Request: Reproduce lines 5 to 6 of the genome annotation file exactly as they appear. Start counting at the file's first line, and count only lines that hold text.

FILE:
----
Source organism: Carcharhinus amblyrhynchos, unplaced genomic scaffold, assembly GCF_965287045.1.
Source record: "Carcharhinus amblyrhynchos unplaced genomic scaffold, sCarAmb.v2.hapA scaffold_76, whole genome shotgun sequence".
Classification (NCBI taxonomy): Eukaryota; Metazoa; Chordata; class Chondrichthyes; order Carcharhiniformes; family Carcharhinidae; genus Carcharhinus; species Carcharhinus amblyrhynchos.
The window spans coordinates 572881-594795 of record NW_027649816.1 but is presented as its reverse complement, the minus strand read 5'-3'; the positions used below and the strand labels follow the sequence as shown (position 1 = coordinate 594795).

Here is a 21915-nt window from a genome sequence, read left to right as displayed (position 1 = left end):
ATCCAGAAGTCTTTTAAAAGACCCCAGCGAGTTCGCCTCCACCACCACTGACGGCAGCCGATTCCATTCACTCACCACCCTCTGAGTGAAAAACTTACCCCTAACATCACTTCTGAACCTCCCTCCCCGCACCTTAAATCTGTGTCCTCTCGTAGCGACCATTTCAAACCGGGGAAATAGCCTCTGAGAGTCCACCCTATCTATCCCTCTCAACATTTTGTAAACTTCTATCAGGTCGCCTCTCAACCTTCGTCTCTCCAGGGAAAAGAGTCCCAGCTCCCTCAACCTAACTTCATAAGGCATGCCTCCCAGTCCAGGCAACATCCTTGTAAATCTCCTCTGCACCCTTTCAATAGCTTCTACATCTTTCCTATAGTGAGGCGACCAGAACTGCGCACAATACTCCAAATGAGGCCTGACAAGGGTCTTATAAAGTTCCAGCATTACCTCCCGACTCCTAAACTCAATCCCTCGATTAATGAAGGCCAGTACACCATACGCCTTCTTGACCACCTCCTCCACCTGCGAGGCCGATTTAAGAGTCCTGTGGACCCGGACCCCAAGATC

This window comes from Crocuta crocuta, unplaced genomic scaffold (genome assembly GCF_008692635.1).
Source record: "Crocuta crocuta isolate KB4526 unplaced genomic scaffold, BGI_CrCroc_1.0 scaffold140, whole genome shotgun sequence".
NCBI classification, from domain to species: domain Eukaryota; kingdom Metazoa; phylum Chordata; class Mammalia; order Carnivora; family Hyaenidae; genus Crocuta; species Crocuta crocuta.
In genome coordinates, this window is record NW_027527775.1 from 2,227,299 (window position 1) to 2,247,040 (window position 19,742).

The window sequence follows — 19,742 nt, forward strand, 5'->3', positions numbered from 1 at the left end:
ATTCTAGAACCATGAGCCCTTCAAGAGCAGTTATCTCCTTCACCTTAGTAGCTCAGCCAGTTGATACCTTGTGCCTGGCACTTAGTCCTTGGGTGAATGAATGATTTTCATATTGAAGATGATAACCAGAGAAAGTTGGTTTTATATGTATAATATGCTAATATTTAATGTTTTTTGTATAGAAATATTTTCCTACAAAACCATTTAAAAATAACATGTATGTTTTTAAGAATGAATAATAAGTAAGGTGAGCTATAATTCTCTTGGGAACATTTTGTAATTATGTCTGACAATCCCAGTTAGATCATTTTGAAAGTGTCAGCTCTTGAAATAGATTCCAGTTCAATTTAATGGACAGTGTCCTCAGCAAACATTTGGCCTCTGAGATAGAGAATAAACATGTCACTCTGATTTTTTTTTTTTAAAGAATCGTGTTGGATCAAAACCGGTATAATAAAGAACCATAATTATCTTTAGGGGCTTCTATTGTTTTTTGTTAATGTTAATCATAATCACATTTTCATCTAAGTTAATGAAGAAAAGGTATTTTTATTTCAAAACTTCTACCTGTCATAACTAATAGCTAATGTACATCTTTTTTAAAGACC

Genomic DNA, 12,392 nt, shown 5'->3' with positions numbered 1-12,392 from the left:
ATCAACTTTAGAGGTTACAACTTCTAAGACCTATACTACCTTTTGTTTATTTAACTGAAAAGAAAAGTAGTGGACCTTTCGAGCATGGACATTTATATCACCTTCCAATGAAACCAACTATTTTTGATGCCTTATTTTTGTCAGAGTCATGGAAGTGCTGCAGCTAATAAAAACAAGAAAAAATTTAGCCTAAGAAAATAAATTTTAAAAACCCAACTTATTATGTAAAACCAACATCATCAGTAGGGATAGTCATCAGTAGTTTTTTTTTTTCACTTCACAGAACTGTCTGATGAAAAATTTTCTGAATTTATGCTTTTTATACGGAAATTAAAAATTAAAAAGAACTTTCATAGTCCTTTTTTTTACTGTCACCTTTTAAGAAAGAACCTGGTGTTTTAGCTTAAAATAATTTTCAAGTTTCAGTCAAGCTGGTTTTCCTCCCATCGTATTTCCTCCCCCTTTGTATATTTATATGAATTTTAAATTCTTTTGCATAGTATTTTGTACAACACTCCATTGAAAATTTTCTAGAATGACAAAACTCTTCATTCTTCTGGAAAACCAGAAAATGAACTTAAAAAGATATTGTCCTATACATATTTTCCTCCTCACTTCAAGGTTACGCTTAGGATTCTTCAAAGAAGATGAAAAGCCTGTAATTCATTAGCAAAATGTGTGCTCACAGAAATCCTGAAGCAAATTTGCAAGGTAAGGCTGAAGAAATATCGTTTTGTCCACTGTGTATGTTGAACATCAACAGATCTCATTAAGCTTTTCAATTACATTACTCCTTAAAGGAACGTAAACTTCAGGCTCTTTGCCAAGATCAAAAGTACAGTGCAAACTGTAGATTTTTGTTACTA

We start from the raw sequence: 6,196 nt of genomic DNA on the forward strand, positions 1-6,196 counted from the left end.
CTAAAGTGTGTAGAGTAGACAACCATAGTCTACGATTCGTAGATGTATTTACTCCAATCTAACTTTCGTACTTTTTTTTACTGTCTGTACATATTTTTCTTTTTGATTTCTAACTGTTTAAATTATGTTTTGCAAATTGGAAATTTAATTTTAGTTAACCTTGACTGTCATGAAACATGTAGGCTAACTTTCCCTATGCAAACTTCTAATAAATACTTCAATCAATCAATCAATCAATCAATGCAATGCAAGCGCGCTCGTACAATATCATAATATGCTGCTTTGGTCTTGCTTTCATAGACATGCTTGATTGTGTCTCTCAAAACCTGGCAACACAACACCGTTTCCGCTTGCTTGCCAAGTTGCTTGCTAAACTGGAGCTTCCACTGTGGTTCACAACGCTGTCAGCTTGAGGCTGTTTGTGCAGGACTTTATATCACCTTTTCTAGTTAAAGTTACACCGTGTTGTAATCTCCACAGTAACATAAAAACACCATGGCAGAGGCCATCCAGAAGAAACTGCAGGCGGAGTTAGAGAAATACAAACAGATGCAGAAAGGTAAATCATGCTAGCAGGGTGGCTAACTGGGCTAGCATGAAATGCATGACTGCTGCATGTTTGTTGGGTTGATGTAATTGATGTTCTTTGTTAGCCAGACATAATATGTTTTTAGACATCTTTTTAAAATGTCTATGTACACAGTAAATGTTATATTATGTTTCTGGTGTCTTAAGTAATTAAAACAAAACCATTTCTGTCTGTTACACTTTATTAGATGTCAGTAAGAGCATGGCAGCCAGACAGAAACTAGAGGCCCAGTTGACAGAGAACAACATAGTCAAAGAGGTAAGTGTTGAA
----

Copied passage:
Here is a 21915-nt window from a genome sequence, read left to right as displayed (position 1 = left end):
ATCCAGAAGTCTTTTAAAAGACCCCAGCGAGTTCGCCTCCACCACCACTGACGGCAGCCGATTCCATTCACTCACCACCCTCTGAGTGAAAAACTTACCCCTAACATCACTTCTGAACCTCCCTCCCCGCACCTTAAATCTGTGTCCTCTCGTAGCGACCATTTCAAACCGGGGAAATAGCCTCTGAGAGTCCACCCTATCTATCCCTCTCAACATTTTGTAAACTTCTATCAGGTCGCCTCTCAACCTTCGTCTCTCCAGGGAAAAGAGTCCCAGCTCCCTCAACCTAACTTCATAAGGCATGCCTCCCAGTCCAGGCAACATCCTTGTAAATCTCCTCTGCACCCTTTCAATAGCTTCTACATCTTTCCTATAGTGAGGCGACCAGAACTGCGCACAATACTCCAAATGAGGCCTGACAAGGGTCTTATAAAGTTCCAGCATTACCTCCCGACTCCTAAACTCAATCCCTCGATTAATGAAGGCCAGTACACCATACGCCTTCTTGACCACCTCCTCCACCTGCGAGGCCGATTTAAGAGTCCTGTGGACCCGGACCCCAAGATC